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The draft law on the status of magistrates has been adopted by the Romanian Chamber of Deputies with a majority of votes
The draft law on the status of magistrates has been adopted by the Romanian Chamber of Deputies with a majority of votes, without major changes compared to the form drafted by the coalition government (PSD - Social Democratic Party, PNL – National Liberal Party, UDMR - Democratic Union of Ethnic Hungarians in Romania). The draft law will next be submitted to the debate of the Senate, which is the decision-making body in this case. After the notifications received from the Superior Council of Magistracy (CSM), the amendment that allowed the appointment to the position of high-ranking prosecutor also from among judges was removed from the text of the draft law.
The bill still preserves, however, several provisions intensely criticized by the opposition, as well as by professional associations in the field of justice. For example, according to the document adopted by the Chamber of Deputies, judges and prosecutors have the obligation to refrain from defamatory manifestations or expressions in relation to the other powers of the state. The press in Bucharest claims that, in this way, the law silences those magistrates who want to report the actions against the law of the politicians in the Romanian Government and the Parliament, either when they promote aberrant laws or when they engage in acts of corruption. The law keeps the increase from two to three years of the school period at the National Institute of Magistracy and the possibility for the position of vice-president of the court to be filled without a competition.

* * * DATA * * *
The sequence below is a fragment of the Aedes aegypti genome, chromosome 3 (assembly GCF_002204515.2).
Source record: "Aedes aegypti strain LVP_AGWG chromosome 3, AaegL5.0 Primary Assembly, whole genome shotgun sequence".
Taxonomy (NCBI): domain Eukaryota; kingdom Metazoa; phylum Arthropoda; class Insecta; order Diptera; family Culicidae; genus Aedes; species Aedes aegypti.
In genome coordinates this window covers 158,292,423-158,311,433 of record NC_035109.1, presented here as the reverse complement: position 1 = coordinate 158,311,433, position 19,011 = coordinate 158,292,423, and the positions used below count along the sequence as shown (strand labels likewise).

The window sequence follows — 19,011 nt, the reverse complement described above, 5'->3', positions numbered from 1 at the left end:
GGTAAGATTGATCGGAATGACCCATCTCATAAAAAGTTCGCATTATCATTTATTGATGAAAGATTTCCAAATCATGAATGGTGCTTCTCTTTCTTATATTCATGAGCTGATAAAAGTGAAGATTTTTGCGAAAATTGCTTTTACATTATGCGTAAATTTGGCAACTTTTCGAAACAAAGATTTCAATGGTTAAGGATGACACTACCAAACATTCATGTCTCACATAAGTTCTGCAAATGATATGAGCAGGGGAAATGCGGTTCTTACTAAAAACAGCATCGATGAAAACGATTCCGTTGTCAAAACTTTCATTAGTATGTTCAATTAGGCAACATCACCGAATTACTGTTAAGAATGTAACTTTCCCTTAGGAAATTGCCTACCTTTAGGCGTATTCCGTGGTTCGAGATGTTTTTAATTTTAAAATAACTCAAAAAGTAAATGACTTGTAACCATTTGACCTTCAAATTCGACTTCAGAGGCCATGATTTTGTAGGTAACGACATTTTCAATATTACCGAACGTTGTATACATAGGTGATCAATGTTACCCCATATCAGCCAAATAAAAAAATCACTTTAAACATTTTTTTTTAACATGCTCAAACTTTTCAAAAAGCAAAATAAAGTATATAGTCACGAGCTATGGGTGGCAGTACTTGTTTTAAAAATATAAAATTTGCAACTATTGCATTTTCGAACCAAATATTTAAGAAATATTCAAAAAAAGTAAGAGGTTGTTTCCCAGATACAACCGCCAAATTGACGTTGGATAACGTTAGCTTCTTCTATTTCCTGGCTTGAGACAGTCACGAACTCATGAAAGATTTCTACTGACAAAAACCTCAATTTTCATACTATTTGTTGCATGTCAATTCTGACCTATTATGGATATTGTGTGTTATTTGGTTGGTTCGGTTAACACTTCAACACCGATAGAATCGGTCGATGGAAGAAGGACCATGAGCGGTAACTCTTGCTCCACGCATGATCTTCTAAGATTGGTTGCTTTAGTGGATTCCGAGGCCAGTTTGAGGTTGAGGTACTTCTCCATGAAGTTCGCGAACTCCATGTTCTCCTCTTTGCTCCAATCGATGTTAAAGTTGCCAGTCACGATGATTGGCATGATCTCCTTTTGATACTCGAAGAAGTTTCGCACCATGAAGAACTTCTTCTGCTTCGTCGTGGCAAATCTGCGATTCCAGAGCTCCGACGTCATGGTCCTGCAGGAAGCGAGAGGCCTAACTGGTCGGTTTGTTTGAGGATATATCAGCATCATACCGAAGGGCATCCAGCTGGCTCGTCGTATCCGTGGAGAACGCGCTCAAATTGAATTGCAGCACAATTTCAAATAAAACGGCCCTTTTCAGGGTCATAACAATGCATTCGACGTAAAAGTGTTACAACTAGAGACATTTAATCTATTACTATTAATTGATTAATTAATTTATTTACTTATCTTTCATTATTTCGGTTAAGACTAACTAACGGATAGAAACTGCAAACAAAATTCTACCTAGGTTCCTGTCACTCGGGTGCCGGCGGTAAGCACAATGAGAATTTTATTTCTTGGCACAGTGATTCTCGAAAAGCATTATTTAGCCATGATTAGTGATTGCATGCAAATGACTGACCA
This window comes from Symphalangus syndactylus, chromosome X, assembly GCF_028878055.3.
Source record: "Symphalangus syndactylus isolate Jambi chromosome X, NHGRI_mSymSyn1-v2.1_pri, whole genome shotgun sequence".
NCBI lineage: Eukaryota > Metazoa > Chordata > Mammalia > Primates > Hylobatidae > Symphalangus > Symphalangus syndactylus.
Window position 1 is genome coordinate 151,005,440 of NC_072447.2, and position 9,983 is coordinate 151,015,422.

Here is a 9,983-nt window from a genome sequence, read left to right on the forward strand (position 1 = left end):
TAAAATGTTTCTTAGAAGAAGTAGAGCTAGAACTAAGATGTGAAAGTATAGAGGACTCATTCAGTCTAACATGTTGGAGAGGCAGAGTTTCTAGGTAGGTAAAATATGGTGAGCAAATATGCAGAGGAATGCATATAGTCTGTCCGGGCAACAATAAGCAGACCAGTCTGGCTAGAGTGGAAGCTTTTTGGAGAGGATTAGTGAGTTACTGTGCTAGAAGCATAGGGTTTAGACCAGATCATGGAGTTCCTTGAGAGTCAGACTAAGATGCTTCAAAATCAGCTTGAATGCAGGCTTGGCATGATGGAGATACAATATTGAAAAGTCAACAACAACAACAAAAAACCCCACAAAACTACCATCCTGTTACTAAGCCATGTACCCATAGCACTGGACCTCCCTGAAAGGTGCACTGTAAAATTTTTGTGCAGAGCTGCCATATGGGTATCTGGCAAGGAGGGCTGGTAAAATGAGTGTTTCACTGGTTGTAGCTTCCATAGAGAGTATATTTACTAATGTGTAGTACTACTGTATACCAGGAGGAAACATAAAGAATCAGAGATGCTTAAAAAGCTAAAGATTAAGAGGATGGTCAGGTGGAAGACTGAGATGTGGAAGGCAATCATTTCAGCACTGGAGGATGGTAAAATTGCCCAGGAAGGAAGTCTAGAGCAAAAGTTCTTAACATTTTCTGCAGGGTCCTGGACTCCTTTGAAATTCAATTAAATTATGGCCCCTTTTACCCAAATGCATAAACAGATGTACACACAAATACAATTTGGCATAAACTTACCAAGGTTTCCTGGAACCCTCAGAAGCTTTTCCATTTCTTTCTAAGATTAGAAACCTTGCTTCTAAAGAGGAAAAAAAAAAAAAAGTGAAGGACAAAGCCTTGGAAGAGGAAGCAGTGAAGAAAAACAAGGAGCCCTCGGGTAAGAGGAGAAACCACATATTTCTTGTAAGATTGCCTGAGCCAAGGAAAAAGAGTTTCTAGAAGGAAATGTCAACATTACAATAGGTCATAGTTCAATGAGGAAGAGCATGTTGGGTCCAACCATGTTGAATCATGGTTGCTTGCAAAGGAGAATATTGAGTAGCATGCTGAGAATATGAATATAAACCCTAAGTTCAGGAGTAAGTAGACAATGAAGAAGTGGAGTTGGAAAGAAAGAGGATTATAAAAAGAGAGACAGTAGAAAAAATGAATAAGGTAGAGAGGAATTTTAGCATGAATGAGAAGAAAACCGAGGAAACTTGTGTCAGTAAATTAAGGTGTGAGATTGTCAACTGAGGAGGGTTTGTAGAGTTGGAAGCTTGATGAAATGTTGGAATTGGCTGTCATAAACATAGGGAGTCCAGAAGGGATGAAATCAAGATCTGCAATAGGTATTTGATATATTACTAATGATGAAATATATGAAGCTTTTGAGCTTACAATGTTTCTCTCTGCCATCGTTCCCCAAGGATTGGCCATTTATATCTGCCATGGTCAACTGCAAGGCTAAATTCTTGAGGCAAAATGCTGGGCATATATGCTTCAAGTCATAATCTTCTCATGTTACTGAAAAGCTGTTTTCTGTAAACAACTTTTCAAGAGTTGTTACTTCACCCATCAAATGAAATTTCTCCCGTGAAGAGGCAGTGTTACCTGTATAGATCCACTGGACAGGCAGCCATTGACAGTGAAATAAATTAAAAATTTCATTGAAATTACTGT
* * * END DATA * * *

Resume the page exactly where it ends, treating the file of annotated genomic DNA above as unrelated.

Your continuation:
The document also provides that the application of a disciplinary sanction will attract removal from management positions. From the opposition, Save Romania Union - USR and the Alliance for the Union of Romanians - AUR accuse the majority of not waiting for the opinions of the Venice Commission on the draft law and say that it does not respect the meritocracy criteria for occupying certain positions and that it has many unconstitutional articles.
On the other side, the Justice Minister, the Liberal Cătălin Predoiu, explained that the document went through all the legal procedural stages and received all the necessary approvals for adoption, including from the Superior Council of Magistracy - CSM. The status of magistrates is part of a larger package of laws through which Minister Predoiu claims that the Romanian judiciary will be fundamentally reformed. An internal stake, analysts show, would be to improve one's own image in the eyes of society, because prosecutors and judges have never been in the top of Romanians' confidence, and their indictments or sentences are frequently attacked by the media.
An external, fundamental stake, the power representatives claim, would be the lifting of the so-called Cooperation and Verification Mechanism (MCV), through which Brussels monitors the functioning of the rule of law in Romania ever since its admission to the European Union in 2007. Lifting of the MCV, decision-makers in Bucharest say, would also allow Romania to enter the Schengen free movement area, to which, although it meets all the technical conditions, it has been denied access for more than a decade. However, voices from the country insist that, as long as Romanians, along with Bulgarians and Croats, are forced to wait for hours in the Union's internal customs points, they will remain with the humiliating condition of second-rank European citizens. (LS)
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